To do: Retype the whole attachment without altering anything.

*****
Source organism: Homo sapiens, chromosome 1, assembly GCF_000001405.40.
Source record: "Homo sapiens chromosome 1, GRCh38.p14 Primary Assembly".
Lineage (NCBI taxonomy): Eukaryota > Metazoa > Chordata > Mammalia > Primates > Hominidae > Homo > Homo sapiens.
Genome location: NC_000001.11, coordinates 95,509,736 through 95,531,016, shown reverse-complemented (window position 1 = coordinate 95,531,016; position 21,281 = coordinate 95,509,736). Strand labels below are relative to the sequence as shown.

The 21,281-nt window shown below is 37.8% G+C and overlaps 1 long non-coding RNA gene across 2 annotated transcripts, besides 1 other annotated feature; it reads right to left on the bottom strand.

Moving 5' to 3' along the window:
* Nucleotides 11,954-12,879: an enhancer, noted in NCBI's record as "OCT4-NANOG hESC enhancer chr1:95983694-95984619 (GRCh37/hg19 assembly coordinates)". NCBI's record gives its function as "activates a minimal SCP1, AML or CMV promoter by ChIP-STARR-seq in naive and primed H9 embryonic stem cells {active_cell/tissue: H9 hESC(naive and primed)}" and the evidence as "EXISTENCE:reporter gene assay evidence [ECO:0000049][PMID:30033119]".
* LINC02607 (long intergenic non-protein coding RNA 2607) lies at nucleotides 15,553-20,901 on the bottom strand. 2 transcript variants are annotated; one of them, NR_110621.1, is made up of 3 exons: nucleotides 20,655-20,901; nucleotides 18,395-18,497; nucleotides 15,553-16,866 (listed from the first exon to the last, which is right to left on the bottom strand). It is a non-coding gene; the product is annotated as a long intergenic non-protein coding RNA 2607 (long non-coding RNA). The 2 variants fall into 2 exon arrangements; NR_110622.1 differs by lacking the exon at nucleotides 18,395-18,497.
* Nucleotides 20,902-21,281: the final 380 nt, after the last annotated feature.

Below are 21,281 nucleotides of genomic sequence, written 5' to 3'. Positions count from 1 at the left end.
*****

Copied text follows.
Source organism: Homo sapiens, chromosome 1, assembly GCF_000001405.40.
Source record: "Homo sapiens chromosome 1, GRCh38.p14 Primary Assembly".
Lineage (NCBI taxonomy): Eukaryota > Metazoa > Chordata > Mammalia > Primates > Hominidae > Homo > Homo sapiens.
Genome location: NC_000001.11, coordinates 95,509,736 through 95,531,016, shown reverse-complemented (window position 1 = coordinate 95,531,016; position 21,281 = coordinate 95,509,736). Strand labels below are relative to the sequence as shown.

The 21,281-nt window shown below is 37.8% G+C and overlaps 1 long non-coding RNA gene across 2 annotated transcripts, besides 1 other annotated feature; it reads right to left on the bottom strand.

Moving 5' to 3' along the window:
* Nucleotides 11,954-12,879: an enhancer, noted in NCBI's record as "OCT4-NANOG hESC enhancer chr1:95983694-95984619 (GRCh37/hg19 assembly coordinates)". NCBI's record gives its function as "activates a minimal SCP1, AML or CMV promoter by ChIP-STARR-seq in naive and primed H9 embryonic stem cells {active_cell/tissue: H9 hESC(naive and primed)}" and the evidence as "EXISTENCE:reporter gene assay evidence [ECO:0000049][PMID:30033119]".
* LINC02607 (long intergenic non-protein coding RNA 2607) lies at nucleotides 15,553-20,901 on the bottom strand. 2 transcript variants are annotated; one of them, NR_110621.1, is made up of 3 exons: nucleotides 20,655-20,901; nucleotides 18,395-18,497; nucleotides 15,553-16,866 (listed from the first exon to the last, which is right to left on the bottom strand). It is a non-coding gene; the product is annotated as a long intergenic non-protein coding RNA 2607 (long non-coding RNA). The 2 variants fall into 2 exon arrangements; NR_110622.1 differs by lacking the exon at nucleotides 18,395-18,497.
* Nucleotides 20,902-21,281: the final 380 nt, after the last annotated feature.

Below are 21,281 nucleotides of genomic sequence, written 5' to 3'. Positions count from 1 at the left end.